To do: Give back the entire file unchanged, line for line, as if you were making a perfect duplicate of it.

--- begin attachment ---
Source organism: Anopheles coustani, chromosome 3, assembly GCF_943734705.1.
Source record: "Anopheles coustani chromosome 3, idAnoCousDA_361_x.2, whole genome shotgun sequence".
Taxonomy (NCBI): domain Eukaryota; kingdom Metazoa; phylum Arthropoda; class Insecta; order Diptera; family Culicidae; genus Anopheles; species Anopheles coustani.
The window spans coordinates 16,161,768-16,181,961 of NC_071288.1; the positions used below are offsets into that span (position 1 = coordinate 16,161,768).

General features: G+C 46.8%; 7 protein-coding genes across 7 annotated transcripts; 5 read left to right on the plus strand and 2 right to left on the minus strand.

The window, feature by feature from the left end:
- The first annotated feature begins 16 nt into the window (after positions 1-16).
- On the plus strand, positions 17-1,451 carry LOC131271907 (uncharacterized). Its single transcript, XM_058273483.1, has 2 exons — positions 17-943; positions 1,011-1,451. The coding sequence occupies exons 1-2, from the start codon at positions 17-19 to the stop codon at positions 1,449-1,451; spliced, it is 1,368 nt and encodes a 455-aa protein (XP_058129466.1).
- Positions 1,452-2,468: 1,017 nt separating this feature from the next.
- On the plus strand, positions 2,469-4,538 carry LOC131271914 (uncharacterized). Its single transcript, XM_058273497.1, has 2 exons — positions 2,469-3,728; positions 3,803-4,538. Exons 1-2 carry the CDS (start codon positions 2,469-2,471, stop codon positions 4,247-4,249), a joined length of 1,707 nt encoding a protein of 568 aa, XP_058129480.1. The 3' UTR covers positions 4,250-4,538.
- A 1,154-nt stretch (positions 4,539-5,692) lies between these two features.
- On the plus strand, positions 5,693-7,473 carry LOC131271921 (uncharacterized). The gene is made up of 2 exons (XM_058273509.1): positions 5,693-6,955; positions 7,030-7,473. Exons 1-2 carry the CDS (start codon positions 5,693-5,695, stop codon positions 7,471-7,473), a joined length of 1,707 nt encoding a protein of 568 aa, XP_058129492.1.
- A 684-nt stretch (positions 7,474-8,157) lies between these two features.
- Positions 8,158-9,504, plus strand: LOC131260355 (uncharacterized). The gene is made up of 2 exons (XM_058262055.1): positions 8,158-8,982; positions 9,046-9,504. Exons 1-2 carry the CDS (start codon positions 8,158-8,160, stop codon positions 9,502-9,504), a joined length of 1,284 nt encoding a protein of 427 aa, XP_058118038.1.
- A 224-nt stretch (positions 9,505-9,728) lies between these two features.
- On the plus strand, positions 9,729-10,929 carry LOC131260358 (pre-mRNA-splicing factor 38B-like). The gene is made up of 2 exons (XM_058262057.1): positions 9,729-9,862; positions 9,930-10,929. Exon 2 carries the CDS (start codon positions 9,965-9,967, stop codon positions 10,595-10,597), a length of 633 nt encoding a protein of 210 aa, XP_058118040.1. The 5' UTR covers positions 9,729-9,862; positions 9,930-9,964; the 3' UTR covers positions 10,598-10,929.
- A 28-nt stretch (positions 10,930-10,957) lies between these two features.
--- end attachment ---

Source organism: Anopheles coustani, chromosome 3, assembly GCF_943734705.1.
Source record: "Anopheles coustani chromosome 3, idAnoCousDA_361_x.2, whole genome shotgun sequence".
Taxonomy (NCBI): domain Eukaryota; kingdom Metazoa; phylum Arthropoda; class Insecta; order Diptera; family Culicidae; genus Anopheles; species Anopheles coustani.
The window spans coordinates 16,161,768-16,181,961 of NC_071288.1; the positions used below are offsets into that span (position 1 = coordinate 16,161,768).

General features: G+C 46.8%; 7 protein-coding genes across 7 annotated transcripts; 5 read left to right on the plus strand and 2 right to left on the minus strand.

The window, feature by feature from the left end:
- The first annotated feature begins 16 nt into the window (after positions 1-16).
- On the plus strand, positions 17-1,451 carry LOC131271907 (uncharacterized). Its single transcript, XM_058273483.1, has 2 exons — positions 17-943; positions 1,011-1,451. The coding sequence occupies exons 1-2, from the start codon at positions 17-19 to the stop codon at positions 1,449-1,451; spliced, it is 1,368 nt and encodes a 455-aa protein (XP_058129466.1).
- Positions 1,452-2,468: 1,017 nt separating this feature from the next.
- On the plus strand, positions 2,469-4,538 carry LOC131271914 (uncharacterized). Its single transcript, XM_058273497.1, has 2 exons — positions 2,469-3,728; positions 3,803-4,538. Exons 1-2 carry the CDS (start codon positions 2,469-2,471, stop codon positions 4,247-4,249), a joined length of 1,707 nt encoding a protein of 568 aa, XP_058129480.1. The 3' UTR covers positions 4,250-4,538.
- A 1,154-nt stretch (positions 4,539-5,692) lies between these two features.
- On the plus strand, positions 5,693-7,473 carry LOC131271921 (uncharacterized). The gene is made up of 2 exons (XM_058273509.1): positions 5,693-6,955; positions 7,030-7,473. Exons 1-2 carry the CDS (start codon positions 5,693-5,695, stop codon positions 7,471-7,473), a joined length of 1,707 nt encoding a protein of 568 aa, XP_058129492.1.
- A 684-nt stretch (positions 7,474-8,157) lies between these two features.
- Positions 8,158-9,504, plus strand: LOC131260355 (uncharacterized). The gene is made up of 2 exons (XM_058262055.1): positions 8,158-8,982; positions 9,046-9,504. Exons 1-2 carry the CDS (start codon positions 8,158-8,160, stop codon positions 9,502-9,504), a joined length of 1,284 nt encoding a protein of 427 aa, XP_058118038.1.
- A 224-nt stretch (positions 9,505-9,728) lies between these two features.
- On the plus strand, positions 9,729-10,929 carry LOC131260358 (pre-mRNA-splicing factor 38B-like). The gene is made up of 2 exons (XM_058262057.1): positions 9,729-9,862; positions 9,930-10,929. Exon 2 carries the CDS (start codon positions 9,965-9,967, stop codon positions 10,595-10,597), a length of 633 nt encoding a protein of 210 aa, XP_058118040.1. The 5' UTR covers positions 9,729-9,862; positions 9,930-9,964; the 3' UTR covers positions 10,598-10,929.
- A 28-nt stretch (positions 10,930-10,957) lies between these two features.